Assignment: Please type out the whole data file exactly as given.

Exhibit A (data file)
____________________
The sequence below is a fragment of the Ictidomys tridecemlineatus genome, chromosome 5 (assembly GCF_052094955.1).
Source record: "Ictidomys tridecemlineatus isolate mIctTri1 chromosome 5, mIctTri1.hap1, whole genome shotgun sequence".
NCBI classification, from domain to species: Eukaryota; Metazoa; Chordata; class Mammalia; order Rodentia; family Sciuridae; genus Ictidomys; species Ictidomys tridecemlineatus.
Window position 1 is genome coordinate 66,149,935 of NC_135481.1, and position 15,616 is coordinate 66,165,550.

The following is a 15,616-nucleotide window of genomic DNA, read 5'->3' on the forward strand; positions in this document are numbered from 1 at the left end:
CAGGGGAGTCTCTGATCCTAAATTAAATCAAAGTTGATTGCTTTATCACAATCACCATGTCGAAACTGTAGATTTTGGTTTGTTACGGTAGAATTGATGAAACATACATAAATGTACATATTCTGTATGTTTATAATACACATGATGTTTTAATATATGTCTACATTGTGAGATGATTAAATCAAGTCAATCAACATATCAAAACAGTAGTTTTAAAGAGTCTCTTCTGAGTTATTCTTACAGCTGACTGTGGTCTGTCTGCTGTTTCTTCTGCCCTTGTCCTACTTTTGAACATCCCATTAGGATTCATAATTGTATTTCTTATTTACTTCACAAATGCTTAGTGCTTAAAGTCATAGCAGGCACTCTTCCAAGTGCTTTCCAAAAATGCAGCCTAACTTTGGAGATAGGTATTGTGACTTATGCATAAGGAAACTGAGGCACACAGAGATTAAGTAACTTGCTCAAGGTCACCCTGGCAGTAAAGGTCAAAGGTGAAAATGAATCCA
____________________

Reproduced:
The sequence below is a fragment of the Ictidomys tridecemlineatus genome, chromosome 5 (assembly GCF_052094955.1).
Source record: "Ictidomys tridecemlineatus isolate mIctTri1 chromosome 5, mIctTri1.hap1, whole genome shotgun sequence".
NCBI classification, from domain to species: Eukaryota; Metazoa; Chordata; class Mammalia; order Rodentia; family Sciuridae; genus Ictidomys; species Ictidomys tridecemlineatus.
Window position 1 is genome coordinate 66,149,935 of NC_135481.1, and position 15,616 is coordinate 66,165,550.

The following is a 15,616-nucleotide window of genomic DNA, read 5'->3' on the forward strand; positions in this document are numbered from 1 at the left end:
CAGGGGAGTCTCTGATCCTAAATTAAATCAAAGTTGATTGCTTTATCACAATCACCATGTCGAAACTGTAGATTTTGGTTTGTTACGGTAGAATTGATGAAACATACATAAATGTACATATTCTGTATGTTTATAATACACATGATGTTTTAATATATGTCTACATTGTGAGATGATTAAATCAAGTCAATCAACATATCAAAACAGTAGTTTTAAAGAGTCTCTTCTGAGTTATTCTTACAGCTGACTGTGGTCTGTCTGCTGTTTCTTCTGCCCTTGTCCTACTTTTGAACATCCCATTAGGATTCATAATTGTATTTCTTATTTACTTCACAAATGCTTAGTGCTTAAAGTCATAGCAGGCACTCTTCCAAGTGCTTTCCAAAAATGCAGCCTAACTTTGGAGATAGGTATTGTGACTTATGCATAAGGAAACTGAGGCACACAGAGATTAAGTAACTTGCTCAAGGTCACCCTGGCAGTAAAGGTCAAAGGTGAAAATGAATCCA